Martin Luther King delivering his “I Have a Dream” speech
For Sunday, January 24, 2010
Third Sunday After the Epiphany
The people of Israel are just settling back into their towns and homes after their long exile in Babylon. Ezra, a priest and scribe, is asked to read the Bible of the time, the Law, to a large assembly in a square before the Water Gate in Jerusalem. Ezra proceeds to read from sunrise until noon.
Imagine that for years you had lost your identity and your sense of place and suddenly you found both of these restored. This is what was going on. This is why the people “listened attentively” for six hours of Bible reading. So much for the 5-minute devotional. Our faith is not something to sprinkle on our morning cereal as a mere teaspoon of sugar. It is rather the touchstone for all we are and do. Amidst all the Tweets, Facebook walls, and Linked In updates do you feel somewhat lost? Let us make a prayerful commitment to ground ourselves in God’s Word for whatever time is required that we might experience our Father’s grace and peace.
The peoples’ reaction to the reading was to weep. They realized how far they had strayed from The Intention. They were so spiritually thirsty that they had forgotten what it was to have a drink of water.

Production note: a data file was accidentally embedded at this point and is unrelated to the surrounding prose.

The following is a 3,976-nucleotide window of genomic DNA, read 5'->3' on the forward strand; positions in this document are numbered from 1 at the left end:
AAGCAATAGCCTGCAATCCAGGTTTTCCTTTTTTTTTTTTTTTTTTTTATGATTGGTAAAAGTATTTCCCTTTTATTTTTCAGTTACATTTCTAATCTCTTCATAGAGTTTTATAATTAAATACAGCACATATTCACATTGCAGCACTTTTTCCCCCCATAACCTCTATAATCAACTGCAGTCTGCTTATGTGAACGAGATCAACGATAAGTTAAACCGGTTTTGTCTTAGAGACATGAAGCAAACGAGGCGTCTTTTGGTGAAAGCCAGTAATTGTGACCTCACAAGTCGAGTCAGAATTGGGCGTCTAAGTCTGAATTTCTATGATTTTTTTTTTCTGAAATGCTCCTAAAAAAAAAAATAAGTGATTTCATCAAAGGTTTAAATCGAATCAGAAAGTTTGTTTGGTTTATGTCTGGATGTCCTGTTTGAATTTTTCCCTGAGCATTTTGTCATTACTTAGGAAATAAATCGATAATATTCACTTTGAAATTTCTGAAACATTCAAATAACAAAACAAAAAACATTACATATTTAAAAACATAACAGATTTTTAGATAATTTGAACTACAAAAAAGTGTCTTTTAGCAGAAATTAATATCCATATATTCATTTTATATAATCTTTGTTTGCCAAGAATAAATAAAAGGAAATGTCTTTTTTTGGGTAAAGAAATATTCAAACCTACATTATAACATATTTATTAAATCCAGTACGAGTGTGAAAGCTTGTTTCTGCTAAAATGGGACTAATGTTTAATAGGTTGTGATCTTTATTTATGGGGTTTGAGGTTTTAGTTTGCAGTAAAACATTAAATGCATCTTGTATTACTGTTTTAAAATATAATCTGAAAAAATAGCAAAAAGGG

What was God’s response? Did he say, “Well, you should be weeping, because you have really blown it!” No: “Do not grieve, for the joy of the Lord is your strength” (v. 10). “Be still, for this is a sacred day” (v. 11).
So many of us live frenetic lives out of a misguided sense of what ministry is all about. True ministry is about moving into the joy and peace of Shalom, and then extending this blessing to others. This is precisely what happened here: “Then all the people went away to eat and drink, and to send portions of food and to celebrate with great joy, because they now understood the words that had been made known to them” (v. 12).
God is saying, “Are there things that need to change in your life? Of course. But know this: my peace and joy are here for you, and this is where it begins.”
Thank you, Father. Grace and peace to you today.